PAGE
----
Spain’s energy cooperatives charge fees for the use of solar energy | Spain

0


S.Pain’s growing energy cooperative movement has received a boost after the government announced that some of the recent renewable energy allocation will be in small amounts rather than large tranches that only large energy companies can afford.

The move signals a shift in attitudes after successive governments yielded to the demands of the power giants.

In addition, co-operatives in rural and urban areas are trying to break away from the big electricity providers who have taken advantage of high demand during the recent heatwave to drive prices to record levels.

Cristina Alonso, Friends of the Earth energy spokesperson, hailed the government’s apparent change of heart as “a cheap move – but not one that actually promotes energy communities because they don’t define what they are. These have to be defined as democratic and genuinely autonomous. “

Since the abolition of the so-called “sunshine tax” in 2018, solar installation has accelerated rapidly. The right-wing government imposed this on self-sufficient consumers in 2015 because it effectively deprived the electricity companies of their income. Consumers were also obliged to feed their excess energy into the grid free of charge.

Without oil, gas and little coal, the sun is Spain‘s greatest energy resource, and yet it is still underutilized. According to the Spanish electricity grid, renewable energies accounted for 43.6% of energy production in 2020, of which only 6.1% came from solar energy, with the majority coming from wind (21.7%) and nuclear (22.2%) .

Germany has three times as much installed solar energy as Spain, despite having around 1,896 hours of sunshine in 2020, compared to almost 3,000 hours in Spain.

In countries where most people live in single-family houses, each individual can in principle opt for the installation of solar panels. In Spain, however, 66.5% of the population live in apartment buildings, mostly a mix of owner-occupiers and tenants, so the situation is more complex.

To get around the problem of getting everyone to invest in renewable energy in an apartment building, one solution is to install solar panels on the roofs of public buildings such as schools, as well as factories and warehouses, to provide electricity to neighboring households and businesses.

The NGO Sustainability Observatory has proposed an umbrella campaign that would produce 15,400 GWh, enough for 7.5 million people, with an investment it believes could be restored within six years.

This is what the football club Athletic Bilbao offers its neighbors. When the club built a new stadium in 2013, it installed 300 solar panels and, through its Tekathletic offshoot, supplied 200 households and companies within a 500-meter radius with electricity at prices that are 25% below the usual tariff.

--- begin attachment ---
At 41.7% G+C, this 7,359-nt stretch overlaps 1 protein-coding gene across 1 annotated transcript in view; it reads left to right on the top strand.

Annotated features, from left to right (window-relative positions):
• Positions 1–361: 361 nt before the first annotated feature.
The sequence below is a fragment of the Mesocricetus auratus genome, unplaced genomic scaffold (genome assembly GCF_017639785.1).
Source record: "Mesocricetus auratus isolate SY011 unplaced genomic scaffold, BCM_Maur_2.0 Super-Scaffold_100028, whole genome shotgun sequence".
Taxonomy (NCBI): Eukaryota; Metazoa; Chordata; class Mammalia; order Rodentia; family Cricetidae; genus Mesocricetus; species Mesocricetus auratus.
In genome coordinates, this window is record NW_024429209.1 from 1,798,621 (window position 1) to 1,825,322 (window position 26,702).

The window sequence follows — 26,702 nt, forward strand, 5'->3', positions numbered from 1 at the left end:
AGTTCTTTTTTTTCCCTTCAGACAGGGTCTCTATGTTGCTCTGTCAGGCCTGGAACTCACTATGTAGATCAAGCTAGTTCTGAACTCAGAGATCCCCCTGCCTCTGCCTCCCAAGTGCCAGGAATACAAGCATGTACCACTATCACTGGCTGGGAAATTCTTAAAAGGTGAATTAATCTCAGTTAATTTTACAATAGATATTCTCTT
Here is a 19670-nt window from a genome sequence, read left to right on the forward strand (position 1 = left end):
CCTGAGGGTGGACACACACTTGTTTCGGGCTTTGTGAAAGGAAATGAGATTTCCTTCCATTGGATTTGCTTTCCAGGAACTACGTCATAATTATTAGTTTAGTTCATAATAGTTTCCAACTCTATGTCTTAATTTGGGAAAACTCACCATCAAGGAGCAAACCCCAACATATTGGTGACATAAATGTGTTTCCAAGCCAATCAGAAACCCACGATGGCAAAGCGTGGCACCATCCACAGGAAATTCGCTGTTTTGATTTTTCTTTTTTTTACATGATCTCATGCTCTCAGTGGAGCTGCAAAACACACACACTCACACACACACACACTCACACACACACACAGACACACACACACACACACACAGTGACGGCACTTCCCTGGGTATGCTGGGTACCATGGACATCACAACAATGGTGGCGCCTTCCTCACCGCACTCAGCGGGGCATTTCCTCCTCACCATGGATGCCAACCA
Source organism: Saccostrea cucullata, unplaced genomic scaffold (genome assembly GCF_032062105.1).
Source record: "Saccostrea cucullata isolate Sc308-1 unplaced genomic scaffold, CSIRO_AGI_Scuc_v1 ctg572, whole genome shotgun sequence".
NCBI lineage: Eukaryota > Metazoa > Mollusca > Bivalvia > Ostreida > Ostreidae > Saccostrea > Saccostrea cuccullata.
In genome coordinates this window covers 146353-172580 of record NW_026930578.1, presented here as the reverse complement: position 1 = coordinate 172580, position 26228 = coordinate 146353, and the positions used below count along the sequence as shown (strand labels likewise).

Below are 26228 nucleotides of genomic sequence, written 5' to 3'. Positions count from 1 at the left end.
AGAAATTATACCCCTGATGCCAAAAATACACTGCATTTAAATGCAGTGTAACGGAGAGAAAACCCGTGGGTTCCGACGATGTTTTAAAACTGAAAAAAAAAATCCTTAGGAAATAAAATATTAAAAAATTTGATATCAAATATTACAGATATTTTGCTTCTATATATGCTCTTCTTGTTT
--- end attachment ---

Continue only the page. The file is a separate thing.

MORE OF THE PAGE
Something similar is happening in Zaragoza, where the NGO Ecodes, together with the energy supplier EDP and the local authority, launched the Solar Neighborhood project.

EDP ​​has supplied and installed solar panels on the roofs of two municipal sports centers, each generating 50 kWp, enough to power 200 households and businesses in the area.

According to the Spanish power grid, solar energy accounted for only 6.1% of all renewable energies in 2020. Photo: César Manso / AFP via Getty Images

Cecilia Foronda, Ecodes’ chief energy officer, explains that program participants do not prepay for installation because non-homeowners are not motivated to invest.

Participants pay a monthly quota of € 6.90 (£ 5.90) ​​to repay the cost of the installation and enjoy electricity prices that are around 30% below the market price. The quota does not apply to those who can pay the least.

According to Foronda, Ecodes is seeking European funding to replicate the program in six other Zaragoza neighborhoods.

Som Energia (We are Energy), which was founded in 2010 in Girona in northeastern Spain and claims to be Europe’s oldest energy cooperative, now has around 70,000 members.

The democratically run cooperative acts as an umbrella for smaller cooperatives across the country, says its president Albert Banal-Estanol. Members pay an admission fee of € 100, which will be refunded later.

When individuals want to install solar panels in their homes, Som Energia encourages them to start a local cooperative and then buy in bulk as it is not only cheaper but also creates an energy community which in turn helps spread self sufficiency.

“Last year we had a project that cost around 5 million.” We set a deadline of 15 days, but we achieved everything in one day. “

“We want to expand this model, but at the same time we are not addicted to growth,” he says. “We just want renewable energies to grow.”

Now that the big power companies can no longer rely on the government to contain the spread of the cooperative movement, they are stepping in and offering to finance rooftop systems for communities to hold onto their customers.

A real energy community, says Alonso, has not only economic but also social and ecological goals. If it’s just a company that supplies electricity from renewable sources, “the company still owns the facility, you have a contract with them and the only difference is that the electricity comes from solar panels”.

“The big electricity companies are switching from selling electricity to selling services,” says Foronda. “But we have to make sure that energy self-sufficiency is in the hands of the citizens because it enables them.”


Share.

Comments are closed.